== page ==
Black women’s relationships to blues, and the effects that it had on (and parts that it reflected of) their sexual and romantic lives, are complex. One the one hand, blues offered a platform for Black women to express themselves sexually and romantically. On the other hand, many of the songs that Black women sang were written by men rather than the Black women singers themselves, and images produced by the songs were often fed by myths of Black women as overly sexual, which then perpetuated these images.
In defense of the agency and self-expression offered the Black women by the blues, Angela Davis writes:
Emerging during the decades following the abolition of slavery, the blues gave musical expression to the new social and sexual realities encountered by African Americans as free women and men. The former slaves’ economic status had not undergone a radical transformation — they were no less impoverished than they had been during slavery. It was the status of their personal relationships that was revolutionalized. For the first time in the history of the African presence in North America, masses of black women and men were in a position to make autonomous decisions regarding the sexual partnerships into which they entered. Sexuality thus was one of the most tangible domains in which emancipation was acted upon and through which its meanings were expressed. Sovereignty in sexual matters marked an important divide between life during slavery and life after emancipation (Davis 4, emphasis added).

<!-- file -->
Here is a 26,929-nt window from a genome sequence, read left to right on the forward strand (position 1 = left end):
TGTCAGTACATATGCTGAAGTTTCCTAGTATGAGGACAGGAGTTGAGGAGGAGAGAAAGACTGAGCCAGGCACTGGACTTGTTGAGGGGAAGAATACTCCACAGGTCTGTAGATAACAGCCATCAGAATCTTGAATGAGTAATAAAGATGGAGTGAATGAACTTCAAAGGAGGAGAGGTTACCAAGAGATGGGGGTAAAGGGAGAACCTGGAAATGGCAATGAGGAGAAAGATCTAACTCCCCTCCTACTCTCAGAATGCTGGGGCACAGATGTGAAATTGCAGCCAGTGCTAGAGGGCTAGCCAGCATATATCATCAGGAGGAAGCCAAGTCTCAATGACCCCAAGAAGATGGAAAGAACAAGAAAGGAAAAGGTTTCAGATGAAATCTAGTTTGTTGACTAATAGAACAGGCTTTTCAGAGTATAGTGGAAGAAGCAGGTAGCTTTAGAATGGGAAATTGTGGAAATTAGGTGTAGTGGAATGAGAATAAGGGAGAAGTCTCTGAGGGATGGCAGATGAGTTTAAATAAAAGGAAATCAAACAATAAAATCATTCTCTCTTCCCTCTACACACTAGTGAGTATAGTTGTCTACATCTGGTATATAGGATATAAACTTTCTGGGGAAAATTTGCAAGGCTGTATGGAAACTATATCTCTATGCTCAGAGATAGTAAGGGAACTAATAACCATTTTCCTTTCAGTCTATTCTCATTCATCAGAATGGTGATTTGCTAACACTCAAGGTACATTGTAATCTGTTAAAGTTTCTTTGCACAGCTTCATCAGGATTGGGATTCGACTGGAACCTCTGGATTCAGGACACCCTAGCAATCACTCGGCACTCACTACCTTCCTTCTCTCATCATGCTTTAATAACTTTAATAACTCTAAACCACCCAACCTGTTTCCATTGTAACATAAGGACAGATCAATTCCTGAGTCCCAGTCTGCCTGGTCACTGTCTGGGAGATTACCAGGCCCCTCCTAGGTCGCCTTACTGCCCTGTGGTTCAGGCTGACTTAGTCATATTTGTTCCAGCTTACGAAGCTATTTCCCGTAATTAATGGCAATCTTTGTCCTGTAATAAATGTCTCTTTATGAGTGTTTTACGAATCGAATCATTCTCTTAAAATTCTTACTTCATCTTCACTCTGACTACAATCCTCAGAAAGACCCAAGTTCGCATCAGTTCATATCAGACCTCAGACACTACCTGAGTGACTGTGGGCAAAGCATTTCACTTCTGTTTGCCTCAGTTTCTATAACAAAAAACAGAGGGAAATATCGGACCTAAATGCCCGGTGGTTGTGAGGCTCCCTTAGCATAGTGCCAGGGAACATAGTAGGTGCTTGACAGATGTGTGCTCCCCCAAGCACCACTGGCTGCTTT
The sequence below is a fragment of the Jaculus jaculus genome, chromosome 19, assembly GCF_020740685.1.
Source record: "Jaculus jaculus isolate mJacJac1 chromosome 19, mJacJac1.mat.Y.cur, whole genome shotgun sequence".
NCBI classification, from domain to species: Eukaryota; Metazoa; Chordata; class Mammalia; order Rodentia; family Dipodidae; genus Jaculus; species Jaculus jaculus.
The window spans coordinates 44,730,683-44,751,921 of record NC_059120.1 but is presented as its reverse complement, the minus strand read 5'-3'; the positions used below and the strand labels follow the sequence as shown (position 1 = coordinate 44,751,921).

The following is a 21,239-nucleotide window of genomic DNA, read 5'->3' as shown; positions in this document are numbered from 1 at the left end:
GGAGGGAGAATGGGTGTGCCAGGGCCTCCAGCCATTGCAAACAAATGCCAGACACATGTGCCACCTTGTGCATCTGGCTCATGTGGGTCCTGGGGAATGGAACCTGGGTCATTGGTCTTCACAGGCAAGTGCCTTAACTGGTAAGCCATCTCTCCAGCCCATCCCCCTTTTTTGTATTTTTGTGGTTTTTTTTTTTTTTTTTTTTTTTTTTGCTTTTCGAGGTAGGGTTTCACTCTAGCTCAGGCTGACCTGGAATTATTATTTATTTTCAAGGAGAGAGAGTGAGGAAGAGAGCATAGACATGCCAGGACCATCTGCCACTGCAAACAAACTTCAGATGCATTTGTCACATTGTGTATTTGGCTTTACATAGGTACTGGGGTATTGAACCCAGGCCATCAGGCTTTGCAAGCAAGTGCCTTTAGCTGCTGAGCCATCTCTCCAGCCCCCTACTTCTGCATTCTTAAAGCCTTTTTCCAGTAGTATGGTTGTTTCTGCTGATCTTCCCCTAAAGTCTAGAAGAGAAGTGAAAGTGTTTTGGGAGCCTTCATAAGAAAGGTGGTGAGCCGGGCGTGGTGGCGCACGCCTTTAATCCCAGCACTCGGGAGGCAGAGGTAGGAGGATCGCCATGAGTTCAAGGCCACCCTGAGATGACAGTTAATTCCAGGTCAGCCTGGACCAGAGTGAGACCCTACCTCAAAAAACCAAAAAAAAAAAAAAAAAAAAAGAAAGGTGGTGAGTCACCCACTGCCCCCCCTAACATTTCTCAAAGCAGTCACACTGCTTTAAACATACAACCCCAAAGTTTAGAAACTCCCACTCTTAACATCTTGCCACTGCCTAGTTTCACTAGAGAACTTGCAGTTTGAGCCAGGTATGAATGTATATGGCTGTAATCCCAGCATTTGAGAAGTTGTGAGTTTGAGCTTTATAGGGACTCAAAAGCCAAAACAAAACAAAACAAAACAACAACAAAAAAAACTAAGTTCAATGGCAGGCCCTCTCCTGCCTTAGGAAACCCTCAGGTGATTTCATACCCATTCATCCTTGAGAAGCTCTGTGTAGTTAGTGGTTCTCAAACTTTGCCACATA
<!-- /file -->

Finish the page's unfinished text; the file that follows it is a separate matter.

As Davis mentions, individual agency in sexuality was an important differentiation between Black women’s lives before and after the abolition of slavery. Therefore, the ability to sing about their sexuality in blues was also an important marker and representation of their new freedom, given that the so-called “freedom” hadn’t gotten Black women much else economically or socially. However, Victoria Granda argues that “sexual expression in blues songs should not be simply equated with the politics of female liberation” (Granda 35).
Many pieces that Black women in blues sang were male-authored. For example, Ma Rainey, “Godmother of the Blues,” sang many songs written by (often white) men, “with the theme of the sexually aggressive woman” (Granda 40). This trope hearkens back to stereotypes of the hyper-sexualized Black woman that have been present since 16th-century European men shared their travelogues with the world, spreading myths of African women’s “sexually and reproductively bound savagery” (Morgan 191). Though this highly sexual imagery can be problematic in that it feeds into a trope that dominant (white) media uses to oppress Black women, Black female blues singers chose to sing these male-authored songs. Granda’s analysis of this decision states, “[Ma Rainey and Bessie Smith] allowed themselves to be exploited as a stereotype, in a sense selling themselves, but by doing so they gained money and power and were able to express some truths about themselves and their sexuality” (Granda 41). That is, Black women were able to gain personally from subjecting themselves to mainstream tropes, which is a form of exerting individual agency.